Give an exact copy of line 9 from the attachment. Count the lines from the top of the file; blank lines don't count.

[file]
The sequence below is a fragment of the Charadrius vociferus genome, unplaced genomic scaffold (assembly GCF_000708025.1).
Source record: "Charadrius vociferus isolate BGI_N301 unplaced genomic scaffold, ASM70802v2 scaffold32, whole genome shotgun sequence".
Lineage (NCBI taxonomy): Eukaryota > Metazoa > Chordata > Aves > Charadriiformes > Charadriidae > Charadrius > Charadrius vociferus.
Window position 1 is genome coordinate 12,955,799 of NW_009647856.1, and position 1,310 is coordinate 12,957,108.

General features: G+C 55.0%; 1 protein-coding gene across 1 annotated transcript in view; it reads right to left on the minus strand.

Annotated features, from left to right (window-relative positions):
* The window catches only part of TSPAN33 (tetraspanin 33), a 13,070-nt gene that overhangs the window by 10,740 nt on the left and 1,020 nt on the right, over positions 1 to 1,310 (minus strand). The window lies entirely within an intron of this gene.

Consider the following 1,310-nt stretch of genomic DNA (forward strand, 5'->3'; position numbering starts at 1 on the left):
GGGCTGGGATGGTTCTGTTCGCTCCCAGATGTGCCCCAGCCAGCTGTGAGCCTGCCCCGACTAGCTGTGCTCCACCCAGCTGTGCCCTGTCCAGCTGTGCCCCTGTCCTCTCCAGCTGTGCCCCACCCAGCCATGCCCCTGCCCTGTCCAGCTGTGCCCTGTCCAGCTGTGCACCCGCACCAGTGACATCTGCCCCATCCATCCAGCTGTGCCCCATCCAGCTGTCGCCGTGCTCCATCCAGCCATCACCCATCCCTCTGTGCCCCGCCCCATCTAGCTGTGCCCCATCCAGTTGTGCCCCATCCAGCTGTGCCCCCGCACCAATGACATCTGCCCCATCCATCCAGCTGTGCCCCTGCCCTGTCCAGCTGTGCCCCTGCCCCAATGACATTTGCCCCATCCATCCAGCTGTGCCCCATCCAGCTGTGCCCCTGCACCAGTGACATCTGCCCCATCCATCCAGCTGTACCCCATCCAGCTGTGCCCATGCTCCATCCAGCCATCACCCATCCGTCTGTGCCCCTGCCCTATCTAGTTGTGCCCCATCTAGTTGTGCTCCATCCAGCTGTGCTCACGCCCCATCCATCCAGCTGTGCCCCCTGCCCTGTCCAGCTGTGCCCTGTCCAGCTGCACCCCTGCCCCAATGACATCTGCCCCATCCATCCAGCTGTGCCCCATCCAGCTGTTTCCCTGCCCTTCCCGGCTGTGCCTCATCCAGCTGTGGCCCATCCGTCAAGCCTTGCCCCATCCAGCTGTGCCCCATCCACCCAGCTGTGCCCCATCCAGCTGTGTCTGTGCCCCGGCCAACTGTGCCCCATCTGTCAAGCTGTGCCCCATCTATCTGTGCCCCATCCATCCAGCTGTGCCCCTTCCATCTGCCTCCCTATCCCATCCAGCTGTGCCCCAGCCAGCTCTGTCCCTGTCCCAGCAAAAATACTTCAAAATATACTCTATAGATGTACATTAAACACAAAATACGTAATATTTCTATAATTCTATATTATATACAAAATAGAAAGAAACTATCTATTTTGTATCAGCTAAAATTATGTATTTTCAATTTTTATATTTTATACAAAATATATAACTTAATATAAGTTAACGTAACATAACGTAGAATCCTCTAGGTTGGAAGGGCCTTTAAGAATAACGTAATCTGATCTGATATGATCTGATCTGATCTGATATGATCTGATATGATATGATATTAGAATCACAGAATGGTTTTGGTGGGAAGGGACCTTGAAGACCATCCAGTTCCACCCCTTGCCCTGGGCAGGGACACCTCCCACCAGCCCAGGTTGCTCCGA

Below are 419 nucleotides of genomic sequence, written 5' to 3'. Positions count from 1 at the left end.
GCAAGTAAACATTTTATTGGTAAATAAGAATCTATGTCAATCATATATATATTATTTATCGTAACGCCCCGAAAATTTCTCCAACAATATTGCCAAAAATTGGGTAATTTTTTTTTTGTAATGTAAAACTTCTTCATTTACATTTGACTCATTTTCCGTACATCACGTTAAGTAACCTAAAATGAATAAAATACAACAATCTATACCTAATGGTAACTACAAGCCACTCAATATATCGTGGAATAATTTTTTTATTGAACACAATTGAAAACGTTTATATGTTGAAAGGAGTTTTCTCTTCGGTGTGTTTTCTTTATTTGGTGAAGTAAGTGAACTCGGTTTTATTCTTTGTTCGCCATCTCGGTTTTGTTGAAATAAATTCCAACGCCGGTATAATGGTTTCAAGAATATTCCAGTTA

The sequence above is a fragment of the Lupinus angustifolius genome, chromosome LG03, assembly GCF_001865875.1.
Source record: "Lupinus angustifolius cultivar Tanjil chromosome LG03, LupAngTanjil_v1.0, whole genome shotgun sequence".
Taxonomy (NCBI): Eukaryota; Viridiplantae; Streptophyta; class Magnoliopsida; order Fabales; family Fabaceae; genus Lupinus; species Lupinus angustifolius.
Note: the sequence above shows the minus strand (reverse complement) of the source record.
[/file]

GGGCTGGGATGGTTCTGTTCGCTCCCAGATGTGCCCCAGCCAGCTGTGAGCCTGCCCCGACTAGCTGTGCTCCACCCAGCTGTGCCCTGTCCAGCTGTGCCCCTGTCCTCTCCAGCTGTGCCCCACCCAGCCATGCCCCTGCCCTGTCCAGCTGTGCCCTGTCCAGCTGTGCACCCGCACCAGTGACATCTGCCCCATCCATCCAGCTGTGCCCCATCCAGCTGTCGCCGTGCTCCATCCAGCCATCACCCATCCCTCTGTGCCCCGCCCCATCTAGCTGTGCCCCATCCAGTTGTGCCCCATCCAGCTGTGCCCCCGCACCAATGACATCTGCCCCATCCATCCAGCTGTGCCCCTGCCCTGTCCAGCTGTGCCCCTGCCCCAATGACATTTGCCCCATCCATCCAGCTGTGCCCCATCCAGCTGTGCCCCTGCACCAGTGACATCTGCCCCATCCATCCAGCTGTACCCCATCCAGCTGTGCCCATGCTCCATCCAGCCATCACCCATCCGTCTGTGCCCCTGCCCTATCTAGTTGTGCCCCATCTAGTTGTGCTCCATCCAGCTGTGCTCACGCCCCATCCATCCAGCTGTGCCCCCTGCCCTGTCCAGCTGTGCCCTGTCCAGCTGCACCCCTGCCCCAATGACATCTGCCCCATCCATCCAGCTGTGCCCCATCCAGCTGTTTCCCTGCCCTTCCCGGCTGTGCCTCATCCAGCTGTGGCCCATCCGTCAAGCCTTGCCCCATCCAGCTGTGCCCCATCCACCCAGCTGTGCCCCATCCAGCTGTGTCTGTGCCCCGGCCAACTGTGCCCCATCTGTCAAGCTGTGCCCCATCTATCTGTGCCCCATCCATCCAGCTGTGCCCCTTCCATCTGCCTCCCTATCCCATCCAGCTGTGCCCCAGCCAGCTCTGTCCCTGTCCCAGCAAAAATACTTCAAAATATACTCTATAGATGTACATTAAACACAAAATACGTAATATTTCTATAATTCTATATTATATACAAAATAGAAAGAAACTATCTATTTTGTATCAGCTAAAATTATGTATTTTCAATTTTTATATTTTATACAAAATATATAACTTAATATAAGTTAACGTAACATAACGTAGAATCCTCTAGGTTGGAAGGGCCTTTAAGAATAACGTAATCTGATCTGATATGATCTGATCTGATCTGATATGATCTGATATGATATGATATTAGAATCACAGAATGGTTTTGGTGGGAAGGGACCTTGAAGACCATCCAGTTCCACCCCTTGCCCTGGGCAGGGACACCTCCCACCAGCCCAGGTTGCTCCGA